## MindCipher

### May 10, 2013

For the first problem we perform a simple simulation:

```(define (flips rev)   (define (flip) (if (< (rand) 1/2) 'H 'T))   (let loop ((k 3) (fs (list (flip) (flip) (flip))))     (if (equal? fs rev) k       (loop (+ k 1) (take 3 (cons (flip) fs))))))```

Here rev is a list of coin flips in reverse order, since the coin flips are added to the front of the list. One call to `flips` computes the average number of flips to find the desired sequence. The two functions below compute the average over n trials:

```(define (monday n)   (let loop ((i 0) (k 0))     (if (= i n) (/ k n 1.0)       (loop (+ i 1) (+ k (flips '(H T H)))))))```

```(define (tuesday n)   (let loop ((i 0) (k 0))     (if (= i n) (/ k n 1.0)       (loop (+ i 1) (+ k (flips '(T T H)))))))```

Here are our results:

```> (monday 1000) 9.996 > (tuesday 1000) 8.058```

Thus Monday is likely to be higher than Tuesday. That makes sense because on Monday the new pattern starts fresh after a two-shot miss, while on Tuesday the new pattern has a head start of one flip after a two-shot miss. That is, if you flip heads-then-tails on Monday, then flip a tail to miss the pattern, you have to wait for the next heads-then-tails for the next possible hit. But on Tuesday, if you flip heads-then-tails, then flip a head to miss the pattern, you already have the first flip of the next heads-then-tails pattern.

The second problem is easily solved by splitting the number into pieces and checking each year after 1978 in order until the answer is found:

```> (let loop ((n 1979))     (let ((front (quotient n 100))           (middle (modulo (quotient n 10) 100))           (back (modulo n 100)))       (if (= (+ front back) middle) n         (loop (+ n 1))))) 2307```

If you don’t like the brute force solution, you can represent a year as 1000a + 100b + 10c + d, employ a little bit of algebra to form a diophantine equation, then solve.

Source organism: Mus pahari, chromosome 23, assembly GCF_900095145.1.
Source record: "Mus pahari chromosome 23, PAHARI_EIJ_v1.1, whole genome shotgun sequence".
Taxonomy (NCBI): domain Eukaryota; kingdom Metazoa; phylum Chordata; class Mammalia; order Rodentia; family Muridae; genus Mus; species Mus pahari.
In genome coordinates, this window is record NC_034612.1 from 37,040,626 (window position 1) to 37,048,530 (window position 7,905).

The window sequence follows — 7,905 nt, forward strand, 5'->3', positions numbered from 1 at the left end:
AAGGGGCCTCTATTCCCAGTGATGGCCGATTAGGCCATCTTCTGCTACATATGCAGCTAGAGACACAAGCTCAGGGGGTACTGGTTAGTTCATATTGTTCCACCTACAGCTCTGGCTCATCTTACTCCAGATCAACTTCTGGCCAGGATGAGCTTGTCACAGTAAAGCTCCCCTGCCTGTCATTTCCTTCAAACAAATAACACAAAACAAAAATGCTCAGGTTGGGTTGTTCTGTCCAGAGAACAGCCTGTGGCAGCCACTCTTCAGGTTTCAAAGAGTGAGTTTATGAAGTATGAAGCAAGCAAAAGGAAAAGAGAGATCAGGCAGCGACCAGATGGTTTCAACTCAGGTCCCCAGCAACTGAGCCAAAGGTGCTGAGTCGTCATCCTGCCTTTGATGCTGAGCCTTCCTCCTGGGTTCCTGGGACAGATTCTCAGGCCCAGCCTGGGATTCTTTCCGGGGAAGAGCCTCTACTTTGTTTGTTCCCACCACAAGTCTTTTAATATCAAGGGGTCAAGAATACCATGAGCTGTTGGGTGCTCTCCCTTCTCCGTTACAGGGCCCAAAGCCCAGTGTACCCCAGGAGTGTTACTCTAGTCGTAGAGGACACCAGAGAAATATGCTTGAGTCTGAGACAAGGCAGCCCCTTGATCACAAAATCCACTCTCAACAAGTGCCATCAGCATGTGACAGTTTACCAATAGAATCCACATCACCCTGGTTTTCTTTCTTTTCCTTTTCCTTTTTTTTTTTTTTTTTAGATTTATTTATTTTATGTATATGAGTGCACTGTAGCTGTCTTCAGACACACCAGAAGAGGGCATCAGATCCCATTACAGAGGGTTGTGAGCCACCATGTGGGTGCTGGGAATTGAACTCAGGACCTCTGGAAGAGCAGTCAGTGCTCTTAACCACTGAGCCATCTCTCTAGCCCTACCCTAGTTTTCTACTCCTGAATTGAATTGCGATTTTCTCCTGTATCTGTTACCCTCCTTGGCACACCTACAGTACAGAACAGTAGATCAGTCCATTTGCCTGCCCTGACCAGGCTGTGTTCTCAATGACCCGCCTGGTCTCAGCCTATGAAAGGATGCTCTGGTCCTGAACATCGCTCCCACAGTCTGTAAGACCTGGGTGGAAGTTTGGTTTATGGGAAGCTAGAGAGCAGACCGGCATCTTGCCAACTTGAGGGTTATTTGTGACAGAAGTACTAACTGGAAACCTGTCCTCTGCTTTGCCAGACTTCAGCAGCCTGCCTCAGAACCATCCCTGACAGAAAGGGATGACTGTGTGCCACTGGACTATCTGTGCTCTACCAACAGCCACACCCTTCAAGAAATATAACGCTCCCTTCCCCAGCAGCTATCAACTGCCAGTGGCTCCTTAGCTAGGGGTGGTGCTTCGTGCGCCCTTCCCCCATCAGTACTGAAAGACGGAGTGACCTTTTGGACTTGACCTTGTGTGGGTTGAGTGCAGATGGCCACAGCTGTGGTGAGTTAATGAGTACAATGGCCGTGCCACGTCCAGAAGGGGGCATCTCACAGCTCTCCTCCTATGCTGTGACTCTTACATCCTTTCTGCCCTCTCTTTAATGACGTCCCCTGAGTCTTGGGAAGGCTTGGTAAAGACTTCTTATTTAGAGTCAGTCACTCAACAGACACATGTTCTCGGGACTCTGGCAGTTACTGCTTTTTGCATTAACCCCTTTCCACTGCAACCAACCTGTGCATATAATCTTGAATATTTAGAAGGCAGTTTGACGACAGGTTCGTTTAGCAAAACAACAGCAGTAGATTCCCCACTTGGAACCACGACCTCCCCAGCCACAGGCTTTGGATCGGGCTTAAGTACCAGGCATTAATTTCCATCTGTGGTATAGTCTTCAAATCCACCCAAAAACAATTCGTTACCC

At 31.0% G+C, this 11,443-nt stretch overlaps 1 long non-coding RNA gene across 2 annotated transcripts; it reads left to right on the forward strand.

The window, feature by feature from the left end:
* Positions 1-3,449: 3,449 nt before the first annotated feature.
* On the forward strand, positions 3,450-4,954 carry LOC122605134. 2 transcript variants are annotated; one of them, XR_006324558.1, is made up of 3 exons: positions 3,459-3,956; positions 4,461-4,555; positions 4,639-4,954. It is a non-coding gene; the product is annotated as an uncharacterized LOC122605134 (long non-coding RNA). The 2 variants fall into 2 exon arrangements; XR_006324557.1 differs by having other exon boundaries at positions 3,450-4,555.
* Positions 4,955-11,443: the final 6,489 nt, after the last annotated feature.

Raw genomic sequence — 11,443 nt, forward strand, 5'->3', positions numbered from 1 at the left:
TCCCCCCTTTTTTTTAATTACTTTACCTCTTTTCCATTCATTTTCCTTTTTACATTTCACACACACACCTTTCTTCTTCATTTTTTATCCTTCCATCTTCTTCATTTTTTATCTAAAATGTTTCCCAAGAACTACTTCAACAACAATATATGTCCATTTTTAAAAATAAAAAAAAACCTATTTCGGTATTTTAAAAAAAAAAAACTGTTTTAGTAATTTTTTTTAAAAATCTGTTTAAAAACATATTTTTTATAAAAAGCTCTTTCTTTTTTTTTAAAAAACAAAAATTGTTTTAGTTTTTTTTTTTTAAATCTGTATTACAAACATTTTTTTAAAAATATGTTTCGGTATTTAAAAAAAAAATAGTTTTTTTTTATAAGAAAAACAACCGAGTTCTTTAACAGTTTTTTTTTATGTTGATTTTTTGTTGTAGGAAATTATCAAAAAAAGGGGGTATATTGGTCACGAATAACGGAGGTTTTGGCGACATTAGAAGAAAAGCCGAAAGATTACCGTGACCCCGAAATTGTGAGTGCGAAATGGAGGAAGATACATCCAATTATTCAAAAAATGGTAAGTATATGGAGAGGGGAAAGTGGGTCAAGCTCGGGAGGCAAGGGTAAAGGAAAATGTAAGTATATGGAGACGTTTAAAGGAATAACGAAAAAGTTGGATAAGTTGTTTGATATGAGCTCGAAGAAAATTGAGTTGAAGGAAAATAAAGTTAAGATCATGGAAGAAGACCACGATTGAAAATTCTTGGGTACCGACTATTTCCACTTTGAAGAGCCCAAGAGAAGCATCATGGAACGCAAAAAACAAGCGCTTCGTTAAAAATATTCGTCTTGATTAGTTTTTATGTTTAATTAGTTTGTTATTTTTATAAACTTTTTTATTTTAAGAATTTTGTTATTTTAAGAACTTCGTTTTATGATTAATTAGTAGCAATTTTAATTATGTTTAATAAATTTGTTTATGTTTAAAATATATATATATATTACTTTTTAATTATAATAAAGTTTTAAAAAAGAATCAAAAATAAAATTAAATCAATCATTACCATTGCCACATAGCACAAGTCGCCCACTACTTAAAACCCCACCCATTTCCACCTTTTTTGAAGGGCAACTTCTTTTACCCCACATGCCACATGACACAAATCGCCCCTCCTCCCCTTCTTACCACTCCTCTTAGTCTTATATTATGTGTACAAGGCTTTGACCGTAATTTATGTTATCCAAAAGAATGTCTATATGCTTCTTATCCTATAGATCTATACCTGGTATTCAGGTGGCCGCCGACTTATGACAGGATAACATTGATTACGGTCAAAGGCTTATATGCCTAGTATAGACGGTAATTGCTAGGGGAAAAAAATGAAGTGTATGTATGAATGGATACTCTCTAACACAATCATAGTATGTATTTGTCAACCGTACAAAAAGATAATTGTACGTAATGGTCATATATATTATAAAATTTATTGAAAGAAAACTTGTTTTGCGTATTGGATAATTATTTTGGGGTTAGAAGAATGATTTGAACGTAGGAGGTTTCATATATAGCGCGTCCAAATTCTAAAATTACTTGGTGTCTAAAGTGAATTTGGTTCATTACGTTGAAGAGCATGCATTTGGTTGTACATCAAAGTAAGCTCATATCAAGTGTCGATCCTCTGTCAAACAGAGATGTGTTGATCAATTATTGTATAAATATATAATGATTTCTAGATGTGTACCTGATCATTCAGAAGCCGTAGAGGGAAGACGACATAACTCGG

The third problem is a trick: (p + q) / 2 is between p and q, and by definition there are no primes between p and q, so the answer is no, with no programming required.

We used `take` and `rand` from the Standard Prelude. You can run the programs at http://programmingpraxis.codepad.org/fpSuFV7A. Be sure to take a look at MindCipher; some of the problems there will turn your brain inside-out.

Pages: 1 2

### 20 Responses to “MindCipher”

1. […] today’s Programming Praxis exercise, our goal is to solve two exercises from the MindCipher website […]

2. My Haskell solution (see http://bonsaicode.wordpress.com/2013/05/10/programming-praxis-mindcipher/ for a version with comments):

```import Control.Monad
import Data.List
import System.Random

flipUntil :: [Bool] -> IO Int
flipUntil pattern = fmap (length . takeWhile (not . isPrefixOf pattern) .
tails . randomRs (False, True)) newStdGen

day :: [Bool] -> IO Double
day pattern = fmap (\cs -> fromIntegral (sum cs) / fromIntegral (length cs)) .
replicateM 10000 \$ flipUntil pattern

sumDay :: Maybe Integer
sumDay = find (\d -> div d 100 + mod d 100 == div (mod d 1000) 10) [1979..]

main :: IO ()
main = do print =<< liftM2 compare (day [False, True, False])
(day [False, True, True])
print sumDay
```
3. eupraxia said
```# if p and q are consecutive prime numbers then, since p<q,
# p < (p+q)/2 < q => (p+q)/2 cannot be prime.
```
4. OptimusPrime said

Ans 2) 2307
n = 1979
while n<9999:
if (n/100) + (n%100) == (n/10)%100:
print n
break

n=n+1

5. namako said

1.’s most accurate answer is probably ‘there is no way to know’ (in fact, since one can only do something a finite number of times in a day, there’s a (tiny) nonzero chance you didn’t see the sequences at all on either day). However, we can get the average time until one sees any particular 3-element code using a Markov chain with 9 states.
Source
Mean time to hit TTT = 14
Mean time to hit TTH = 8
Mean time to hit THT = 10
Mean time to hit THH = 8
Mean time to hit HTT = 8
Mean time to hit HTH = 10
Mean time to hit HHT = 8
Mean time to hit HHH = 14
E(HTH) > E(HTT), so one would probably see Monday’s average as longer than Tuesday’s.

6. wolvesatthedoor said

here’s my solution to 1978 in python:

```for a in xrange(10):
for b in xrange(10):
for c in xrange(10):
for d in xrange(10):
if ((10*a) - (9*b) + (9*c) + d)== 0:
y = int(str(a)+str(b)+str(c)+str(d))
if y > 1978:
print y
exit(1)
```
7. eupraxia said
```from random import choice
from itertools import repeat
from func_utils import repeatedly, partition

def number_tosses(pattern):
heads_tails = repeatedly(lambda: choice(['H', 'T']))